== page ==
AddThis Code

Above is what the AddThis code looks like before logging in.

Simply click on a picture of the social media programs you’d like to add to the widget and an image of what you’d like the layout to look like and the code is automatically generated for AddThis, whereas ShareThis requires you to take a little more time in selecting more specific and customizable options (which AddThis also offers in a more thorough selection process if desired) and a three-step process before generating it’s code. This isn’t necessarily a bad thing, though it does take much more time and effort than the AddThis widget.

ShareThis Code

Above is the 3 step process highlighted by ShareThis on their website.

AddThis takes very little effort to integrate into the code of a webpage—merely post the HTML javascript where you’d like to see the button appear, and it will place itself. Also the AddThis widget has an auto-sense where the widget is in relation to the page, and offsets itself so that it doesn’t disrupt the code. ShareThis takes a little more time to integrate, and the performance of it is faster if you put the javascript into the head of the page than anywhere else, though you can insert it wherever you’d like similar to AddThis.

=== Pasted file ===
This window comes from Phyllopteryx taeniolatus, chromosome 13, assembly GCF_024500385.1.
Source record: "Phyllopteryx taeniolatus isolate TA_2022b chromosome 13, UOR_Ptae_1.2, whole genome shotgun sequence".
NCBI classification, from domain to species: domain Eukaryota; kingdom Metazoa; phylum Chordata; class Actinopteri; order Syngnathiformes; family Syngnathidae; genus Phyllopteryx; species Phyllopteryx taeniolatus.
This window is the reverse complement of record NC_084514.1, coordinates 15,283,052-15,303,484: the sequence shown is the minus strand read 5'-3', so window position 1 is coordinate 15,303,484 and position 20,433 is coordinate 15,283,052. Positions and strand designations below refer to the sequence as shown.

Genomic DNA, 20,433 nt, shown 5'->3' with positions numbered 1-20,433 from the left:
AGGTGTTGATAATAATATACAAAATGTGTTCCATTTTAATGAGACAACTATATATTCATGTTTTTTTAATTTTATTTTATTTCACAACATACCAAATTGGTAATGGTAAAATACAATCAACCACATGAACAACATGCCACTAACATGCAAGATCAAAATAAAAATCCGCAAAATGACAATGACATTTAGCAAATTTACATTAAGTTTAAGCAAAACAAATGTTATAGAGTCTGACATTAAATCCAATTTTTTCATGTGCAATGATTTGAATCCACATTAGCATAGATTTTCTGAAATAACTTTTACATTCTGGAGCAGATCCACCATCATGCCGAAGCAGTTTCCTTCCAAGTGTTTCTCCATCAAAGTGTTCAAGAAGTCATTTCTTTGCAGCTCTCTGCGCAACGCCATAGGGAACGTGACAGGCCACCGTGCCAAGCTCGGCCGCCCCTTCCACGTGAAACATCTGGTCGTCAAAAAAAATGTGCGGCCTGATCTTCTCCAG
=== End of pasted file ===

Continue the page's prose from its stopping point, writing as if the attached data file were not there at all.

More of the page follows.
Both sites allow the user to generate and access the code without creating an account or signing in, though if this is the option chosen, you don’t get the analytics side of their program so that you can track your shares. This is one are where ShareThis excels—ShareThis allows you to track all sharing through one created account for all social media outlets allowed on your widget immediately, while AddThis makes you go through a contact process and set up exactly what “package plan” you would like to activate for data analyses. ShareThis also does a very good job of explaining exactly how to read and navigate each aspect of their data analytics, while AddThis assumes expertise, or at least knowledge in the subject, and doesn’t go into great detail explaining to the user how to utilize all of the data—they expect you know it.

Where does Sociable fit in?

Since its later inception however, Sociable, a new plugin for social sharing created by WordPress, has been hitting the scene, and disrupting the rivalry between AddThis and ShareThis altogether. By August of 2012, Sociable was competing with AddThis exclusively for the number one spot, while ShareThis has been seemingly left behind: